https://doi.org/10.1371/journal.pone.0041445.g001

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Figure 2. T4 attenuates inflammatory responses in vivo.

Mice (n = 8 per group) were treated as described in Figure 1 and the concentrations of IL-6 (A), TNFα (B), KC (C), IFNγ (D), MIF (E) and C5a (F) in serum at 24 h p.i. were measured by ELISA. Symbols represent individual mice and the horizontal lines represent mean of the values. *, P<0.05 (Student’s t-test).

https://doi.org/10.1371/journal.pone.0041445.g002

Chemicals

LY294002, PD98059, Tetraiodothyroacetic acid, (S)-methylisothiourea, LPS, synthetic T3 and T4 were purchased from Sigma. MTT (3-(4,5-dimethylthiazol-2-yl)-2,5-diphenyltetrazolium bromide) was purchased from Invitrogen. To prepare stock solutions, T3 and T4 (10 mg/mL) were dissolved in 1 M NaOH; LY294002 (10 mM), PD98059 (10 mM) and tetraiodothyroacetic acid (50 mM) were dissolved in DMSO; (S)-Methylisothiourea (2 mM) was dissolved in H2O; MTT (5 mg/mL) and LPS (2 mg/mL) was dissolved in PBS.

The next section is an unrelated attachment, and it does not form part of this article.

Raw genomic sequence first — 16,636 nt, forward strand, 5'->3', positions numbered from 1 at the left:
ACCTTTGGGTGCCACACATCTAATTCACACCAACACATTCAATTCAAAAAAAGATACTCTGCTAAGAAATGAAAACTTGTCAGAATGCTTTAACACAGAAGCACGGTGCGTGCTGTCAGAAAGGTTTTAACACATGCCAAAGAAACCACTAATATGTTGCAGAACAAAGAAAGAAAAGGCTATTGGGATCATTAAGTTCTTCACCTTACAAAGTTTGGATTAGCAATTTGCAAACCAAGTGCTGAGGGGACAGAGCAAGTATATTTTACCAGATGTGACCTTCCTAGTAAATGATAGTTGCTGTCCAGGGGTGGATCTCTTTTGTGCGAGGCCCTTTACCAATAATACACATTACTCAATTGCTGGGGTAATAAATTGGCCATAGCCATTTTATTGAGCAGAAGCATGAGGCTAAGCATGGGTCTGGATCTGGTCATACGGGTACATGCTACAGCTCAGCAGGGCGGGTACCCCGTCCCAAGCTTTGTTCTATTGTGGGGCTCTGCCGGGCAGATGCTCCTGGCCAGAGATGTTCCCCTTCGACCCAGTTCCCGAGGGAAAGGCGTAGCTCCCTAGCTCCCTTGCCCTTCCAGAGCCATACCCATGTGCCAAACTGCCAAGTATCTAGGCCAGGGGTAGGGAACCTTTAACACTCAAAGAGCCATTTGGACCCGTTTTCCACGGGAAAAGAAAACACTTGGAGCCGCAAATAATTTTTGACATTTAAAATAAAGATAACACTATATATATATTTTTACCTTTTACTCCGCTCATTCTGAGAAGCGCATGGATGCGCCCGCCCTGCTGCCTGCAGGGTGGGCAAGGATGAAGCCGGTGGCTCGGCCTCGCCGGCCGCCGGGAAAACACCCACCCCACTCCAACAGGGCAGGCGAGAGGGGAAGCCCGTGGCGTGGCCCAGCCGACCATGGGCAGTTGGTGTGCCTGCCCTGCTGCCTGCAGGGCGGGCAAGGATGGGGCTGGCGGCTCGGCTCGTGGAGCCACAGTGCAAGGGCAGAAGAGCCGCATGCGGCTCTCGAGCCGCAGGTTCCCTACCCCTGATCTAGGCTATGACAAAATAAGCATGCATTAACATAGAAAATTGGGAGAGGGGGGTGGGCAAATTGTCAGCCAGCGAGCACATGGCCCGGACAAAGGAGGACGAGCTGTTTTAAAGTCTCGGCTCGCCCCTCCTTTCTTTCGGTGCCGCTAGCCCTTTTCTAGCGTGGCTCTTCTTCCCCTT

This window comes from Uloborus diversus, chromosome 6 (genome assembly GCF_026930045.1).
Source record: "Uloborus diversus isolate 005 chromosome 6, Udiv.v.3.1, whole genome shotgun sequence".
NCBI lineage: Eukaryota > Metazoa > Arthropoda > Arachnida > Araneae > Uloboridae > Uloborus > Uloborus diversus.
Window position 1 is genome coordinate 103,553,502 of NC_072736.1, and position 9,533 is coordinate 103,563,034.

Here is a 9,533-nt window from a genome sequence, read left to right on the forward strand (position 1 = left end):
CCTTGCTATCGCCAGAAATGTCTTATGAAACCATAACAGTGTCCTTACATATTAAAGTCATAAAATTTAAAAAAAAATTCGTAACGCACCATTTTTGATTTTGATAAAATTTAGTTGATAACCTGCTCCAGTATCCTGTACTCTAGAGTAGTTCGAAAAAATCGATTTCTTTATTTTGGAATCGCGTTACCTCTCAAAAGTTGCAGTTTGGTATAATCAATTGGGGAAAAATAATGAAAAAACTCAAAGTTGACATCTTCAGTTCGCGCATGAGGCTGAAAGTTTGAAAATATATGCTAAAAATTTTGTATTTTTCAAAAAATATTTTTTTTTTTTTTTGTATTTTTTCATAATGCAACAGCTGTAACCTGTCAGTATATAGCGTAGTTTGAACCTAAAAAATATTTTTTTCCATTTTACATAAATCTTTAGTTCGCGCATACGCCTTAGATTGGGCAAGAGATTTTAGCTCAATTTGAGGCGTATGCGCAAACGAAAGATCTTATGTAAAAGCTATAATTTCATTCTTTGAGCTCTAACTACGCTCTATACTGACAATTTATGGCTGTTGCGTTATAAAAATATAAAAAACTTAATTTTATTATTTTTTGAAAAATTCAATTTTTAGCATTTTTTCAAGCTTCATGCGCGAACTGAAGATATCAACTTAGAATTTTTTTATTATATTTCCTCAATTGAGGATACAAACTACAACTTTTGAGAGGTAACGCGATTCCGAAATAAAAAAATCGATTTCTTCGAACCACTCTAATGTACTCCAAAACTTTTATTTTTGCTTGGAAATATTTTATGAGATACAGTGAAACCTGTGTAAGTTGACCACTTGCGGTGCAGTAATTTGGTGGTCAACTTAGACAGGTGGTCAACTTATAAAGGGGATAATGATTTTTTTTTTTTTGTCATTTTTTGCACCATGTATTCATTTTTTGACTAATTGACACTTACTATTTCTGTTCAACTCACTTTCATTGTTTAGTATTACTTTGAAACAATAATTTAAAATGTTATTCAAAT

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Figure 3. Impact of THs on macrophage cytokine production.

(A) Peritoneal macrophages were collected from mice treated with T4 or vehicle as described in Figure 1. (B) RAW264.7 cells and (C) PMA-differentiated THP-1 cells were treated with 100 nM T3 or 1 µM T4 for 24 h, cells treated with vehicle NaOH were set as control. Cells were infected with FAM20 at a MOI of 200 for 24 h and levels of IL-6 and TNFα in the supernatant were quantified by ELISA. The experiments were performed in triplicate and data are presented as means ±SD.

https://doi.org/10.1371/journal.pone.0041445.g003